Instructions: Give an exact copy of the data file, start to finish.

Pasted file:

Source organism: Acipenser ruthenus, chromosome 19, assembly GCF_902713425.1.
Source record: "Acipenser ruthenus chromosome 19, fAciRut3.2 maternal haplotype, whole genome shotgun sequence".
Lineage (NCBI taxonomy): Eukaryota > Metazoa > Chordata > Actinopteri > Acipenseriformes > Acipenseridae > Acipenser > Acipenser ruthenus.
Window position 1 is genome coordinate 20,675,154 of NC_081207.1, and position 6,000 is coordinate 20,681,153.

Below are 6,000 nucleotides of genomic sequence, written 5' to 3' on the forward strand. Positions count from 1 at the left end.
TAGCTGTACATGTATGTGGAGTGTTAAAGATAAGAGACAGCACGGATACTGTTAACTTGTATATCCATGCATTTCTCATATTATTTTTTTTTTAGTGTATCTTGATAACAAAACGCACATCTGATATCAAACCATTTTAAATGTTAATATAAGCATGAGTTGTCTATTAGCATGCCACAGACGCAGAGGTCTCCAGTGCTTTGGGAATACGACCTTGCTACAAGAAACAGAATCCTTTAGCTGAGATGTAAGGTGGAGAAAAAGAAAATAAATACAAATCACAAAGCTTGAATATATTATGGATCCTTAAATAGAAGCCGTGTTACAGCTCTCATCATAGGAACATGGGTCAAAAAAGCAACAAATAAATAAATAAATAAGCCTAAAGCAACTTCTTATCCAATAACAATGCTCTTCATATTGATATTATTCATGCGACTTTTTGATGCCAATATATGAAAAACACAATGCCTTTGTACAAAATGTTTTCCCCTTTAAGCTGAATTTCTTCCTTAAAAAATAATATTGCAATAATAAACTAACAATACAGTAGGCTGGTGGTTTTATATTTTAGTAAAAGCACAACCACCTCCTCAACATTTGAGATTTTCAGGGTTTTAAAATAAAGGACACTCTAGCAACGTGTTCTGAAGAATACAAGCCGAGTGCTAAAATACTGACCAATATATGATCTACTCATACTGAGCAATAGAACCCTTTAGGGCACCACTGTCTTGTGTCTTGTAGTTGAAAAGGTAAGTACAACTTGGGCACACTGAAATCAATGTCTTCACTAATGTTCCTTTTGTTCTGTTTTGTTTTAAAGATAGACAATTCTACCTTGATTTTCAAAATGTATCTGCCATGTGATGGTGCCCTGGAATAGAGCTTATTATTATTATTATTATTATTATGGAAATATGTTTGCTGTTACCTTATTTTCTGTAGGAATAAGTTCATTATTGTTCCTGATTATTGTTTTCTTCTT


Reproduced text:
Source organism: Acipenser ruthenus, chromosome 19, assembly GCF_902713425.1.
Source record: "Acipenser ruthenus chromosome 19, fAciRut3.2 maternal haplotype, whole genome shotgun sequence".
Lineage (NCBI taxonomy): Eukaryota > Metazoa > Chordata > Actinopteri > Acipenseriformes > Acipenseridae > Acipenser > Acipenser ruthenus.
Window position 1 is genome coordinate 20,675,154 of NC_081207.1, and position 6,000 is coordinate 20,681,153.

Below are 6,000 nucleotides of genomic sequence, written 5' to 3' on the forward strand. Positions count from 1 at the left end.
TAGCTGTACATGTATGTGGAGTGTTAAAGATAAGAGACAGCACGGATACTGTTAACTTGTATATCCATGCATTTCTCATATTATTTTTTTTTTAGTGTATCTTGATAACAAAACGCACATCTGATATCAAACCATTTTAAATGTTAATATAAGCATGAGTTGTCTATTAGCATGCCACAGACGCAGAGGTCTCCAGTGCTTTGGGAATACGACCTTGCTACAAGAAACAGAATCCTTTAGCTGAGATGTAAGGTGGAGAAAAAGAAAATAAATACAAATCACAAAGCTTGAATATATTATGGATCCTTAAATAGAAGCCGTGTTACAGCTCTCATCATAGGAACATGGGTCAAAAAAGCAACAAATAAATAAATAAATAAGCCTAAAGCAACTTCTTATCCAATAACAATGCTCTTCATATTGATATTATTCATGCGACTTTTTGATGCCAATATATGAAAAACACAATGCCTTTGTACAAAATGTTTTCCCCTTTAAGCTGAATTTCTTCCTTAAAAAATAATATTGCAATAATAAACTAACAATACAGTAGGCTGGTGGTTTTATATTTTAGTAAAAGCACAACCACCTCCTCAACATTTGAGATTTTCAGGGTTTTAAAATAAAGGACACTCTAGCAACGTGTTCTGAAGAATACAAGCCGAGTGCTAAAATACTGACCAATATATGATCTACTCATACTGAGCAATAGAACCCTTTAGGGCACCACTGTCTTGTGTCTTGTAGTTGAAAAGGTAAGTACAACTTGGGCACACTGAAATCAATGTCTTCACTAATGTTCCTTTTGTTCTGTTTTGTTTTAAAGATAGACAATTCTACCTTGATTTTCAAAATGTATCTGCCATGTGATGGTGCCCTGGAATAGAGCTTATTATTATTATTATTATTATTATGGAAATATGTTTGCTGTTACCTTATTTTCTGTAGGAATAAGTTCATTATTGTTCCTGATTATTGTTTTCTTCTT